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Naffe v. Frey

United States Court of Appeals, Ninth Circuit

June 15, 2015

NADIA NAFFE, an individual, Plaintiff-Appellant,
v.
JOHN PATRICK FREY, an individual; COUNTY OF LOS ANGELES, a municipal entity, Defendants-Appellees

Argued and Submitted, Pasadena, California May 6, 2015

Page 1031

[Copyrighted Material Omitted]

Page 1032

Appeal from the United States District Court for the Central District of California. D.C. No. 2:12-cv-08443-GW-MRW. George H. Wu, District Judge, Presiding.

SUMMARY[*]

Civil Rights

The panel affirmed in part and reversed in part the district court's dismissal of an action brought by conservative political activist Nadia Naffe against Los Angeles County Deputy District Attorney Patrick Frey, who published derogatory and intimidating statements about Naffe on his personal Internet blog and on Twitter.

Affirming the dismissal of Naffe's claims brought under 42 U.S.C. § 1983, the panel held that Naffe's factual allegations did not sufficiently support her claim that Frey acted under color of state law. The panel determined that: (1) the allegations did not give rise to a reasonable inference that Frey harmed Naffe while on duty; (2) Frey's comments about Naffe were not sufficiently related to his work as a county prosecutor; and (3) the facts did not support Naffe's claim that Frey " purported or pretended to act under color of [state] law" when he blogged about her. Finally, the mere fact that Naffe knew Frey was a prosecutor did not mean he abused his government position to violate her rights.

Reversing the district court's dismissal of Naffe's state law claims, the panel held that the district court erred when it required Naffe to establish by a preponderance of the evidence the amount in controversy for showing federal diversity jurisdiction. The panel held that it could not say to a legal certainty that Naffe's claims were worth less than $75,000.01.

Eugene G. Iredale (argued) and Grace Jun, Iredale and Yoo, APC, San Diego, California, for Plaintiff-Appellant.

Ronald D. Coleman (argued), Archer & Greiner PC, Hackensack, New Jersey; Kenneth P. White, Brown, White & Newhouse LLP, Los Angeles, California, for Defendant-Appellee John Patrick Frey.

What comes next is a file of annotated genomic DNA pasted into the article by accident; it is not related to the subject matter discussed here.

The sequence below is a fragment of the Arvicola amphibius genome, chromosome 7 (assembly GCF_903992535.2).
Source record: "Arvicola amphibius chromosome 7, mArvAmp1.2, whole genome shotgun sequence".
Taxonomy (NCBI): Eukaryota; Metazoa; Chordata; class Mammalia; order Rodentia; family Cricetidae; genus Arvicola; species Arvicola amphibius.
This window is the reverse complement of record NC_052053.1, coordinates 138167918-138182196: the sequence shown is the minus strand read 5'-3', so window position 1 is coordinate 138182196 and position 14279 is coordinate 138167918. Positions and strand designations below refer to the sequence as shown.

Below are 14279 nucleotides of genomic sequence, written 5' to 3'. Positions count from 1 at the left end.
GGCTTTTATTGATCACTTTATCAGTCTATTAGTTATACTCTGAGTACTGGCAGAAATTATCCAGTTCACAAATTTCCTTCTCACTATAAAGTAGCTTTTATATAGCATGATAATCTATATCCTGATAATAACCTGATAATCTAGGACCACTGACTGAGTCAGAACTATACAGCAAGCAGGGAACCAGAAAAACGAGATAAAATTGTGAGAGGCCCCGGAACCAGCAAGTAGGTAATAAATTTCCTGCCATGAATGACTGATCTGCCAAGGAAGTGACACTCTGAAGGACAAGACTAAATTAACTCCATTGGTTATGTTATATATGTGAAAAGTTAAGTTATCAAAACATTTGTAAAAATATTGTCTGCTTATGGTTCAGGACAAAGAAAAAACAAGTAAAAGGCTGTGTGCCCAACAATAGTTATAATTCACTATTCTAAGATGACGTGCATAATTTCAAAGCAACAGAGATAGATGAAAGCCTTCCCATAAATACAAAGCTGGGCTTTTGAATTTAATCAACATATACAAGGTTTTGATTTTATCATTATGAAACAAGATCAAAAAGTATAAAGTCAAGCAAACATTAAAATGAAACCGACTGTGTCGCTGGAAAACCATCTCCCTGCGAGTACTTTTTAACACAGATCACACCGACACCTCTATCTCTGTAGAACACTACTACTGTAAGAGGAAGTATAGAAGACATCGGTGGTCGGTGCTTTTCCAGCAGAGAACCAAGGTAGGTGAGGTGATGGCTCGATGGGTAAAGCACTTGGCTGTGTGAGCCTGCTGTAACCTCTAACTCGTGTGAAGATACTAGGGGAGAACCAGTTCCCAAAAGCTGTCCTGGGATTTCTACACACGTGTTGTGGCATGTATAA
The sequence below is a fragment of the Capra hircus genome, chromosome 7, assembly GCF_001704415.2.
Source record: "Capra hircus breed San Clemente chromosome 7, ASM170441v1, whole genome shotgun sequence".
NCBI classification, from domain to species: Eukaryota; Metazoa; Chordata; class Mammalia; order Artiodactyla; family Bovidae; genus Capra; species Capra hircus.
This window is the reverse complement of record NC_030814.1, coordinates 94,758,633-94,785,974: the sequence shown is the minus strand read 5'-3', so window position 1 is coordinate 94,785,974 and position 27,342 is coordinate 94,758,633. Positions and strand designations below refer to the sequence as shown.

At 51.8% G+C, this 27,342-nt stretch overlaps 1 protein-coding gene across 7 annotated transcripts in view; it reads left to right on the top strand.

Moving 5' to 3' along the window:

Paul B. Beach (argued) and John W. Nam, Lawrence Beach Allen & Choi, PC, Glendale, California, for Defendant-Appellee County of Los Angeles.

Eugene Volokh, UCLA School of Law, Los Angeles, California, for Amicus Curiae Digital Media Law Project.

Before: A. Wallace Tashima, Richard C. Tallman, and Jacqueline H. Nguyen, Circuit Judges. Opinion by Judge Tallman.

OPINION

Page 1033

TALLMAN, Circuit Judge

Plaintiff Nadia Naffe appeals the district court's dismissal of her 42 U.S.C. § 1983 claim and six related state law causes of action. Her appeal requires us to resolve two issues. First, we must decide whether the factual allegations in Naffe's complaint are sufficient to support her claim that Defendant John Patrick Frey--a Los Angeles County Deputy District Attorney--acted under color of state law for the purposes of § 1983 when he published derogatory statements about Naffe on his personal Internet blog and on Twitter. Second, we must determine if the district court erred when it required Naffe to establish by a preponderance of the evidence the amount in controversy for showing federal diversity jurisdiction.

First, we hold that Naffe has not supported adequately her claim that Frey acted under color of state law for the purposes of § 1983. Rather, the factual allegations--taken as true--compel the conclusion that Frey did not act under color of state law when he blogged and Tweeted about Naffe because he did so for purely personal reasons, and the communications were unrelated to his work as a county prosecutor. Second, we conclude that the district court applied an incorrect standard to evaluate the amount in controversy and, as a result, improperly dismissed Naffe's state law claims. We therefore affirm in part, reverse in part, and remand.

I

" Because this is an appeal from the dismissal of an action pursuant to Federal Rule of Civil Procedure 12(b)(6), we accept as true the facts alleged in the complaint." Lee v. City of Los Angeles, 250 F.3d 668, 677 (9th Cir. 2001) (citation omitted) (internal quotation marks and brackets omitted). Naffe alleges the following facts.

Naffe and Frey are conservative political activists. By day, Frey is a criminal prosecutor in Los Angeles County assigned to the gang unit. By night, he maintains a blog, Patterico's Pontifications (patterico.com), and a Twitter handle, @Patterico. On both, he writes and comments about--among other things--conservative politics, liberal media bias, and criminal law. Although he frequently references his position as a Deputy District Attorney in his posts and Tweets, his blog contains the following message: " The statements made on this web site reflect the personal opinions of the author. They are not made in any official capacity, and do not represent the opinions of the author's employer." Frey's Twitter page displays a similar disclaimer.

Like Frey, Naffe is a well-known political activist. She is also a former friend and colleague of James O'Keefe, a conservative politico who claims to " specializ[e] in producing undercover videos that style themselves as 'exposé s' of liberal political misdeeds." Naffe admits to assisting O'Keefe with at least one of his " sting operations," a 2010 plot to wiretap Representative Maxine Waters's congressional district office, which is located in Los Angeles. Around that time, O'Keefe checked his email on Naffe's smart phone. He did not log out of the email application, and as a result, Naffe maintained access to O'Keefe's account ...


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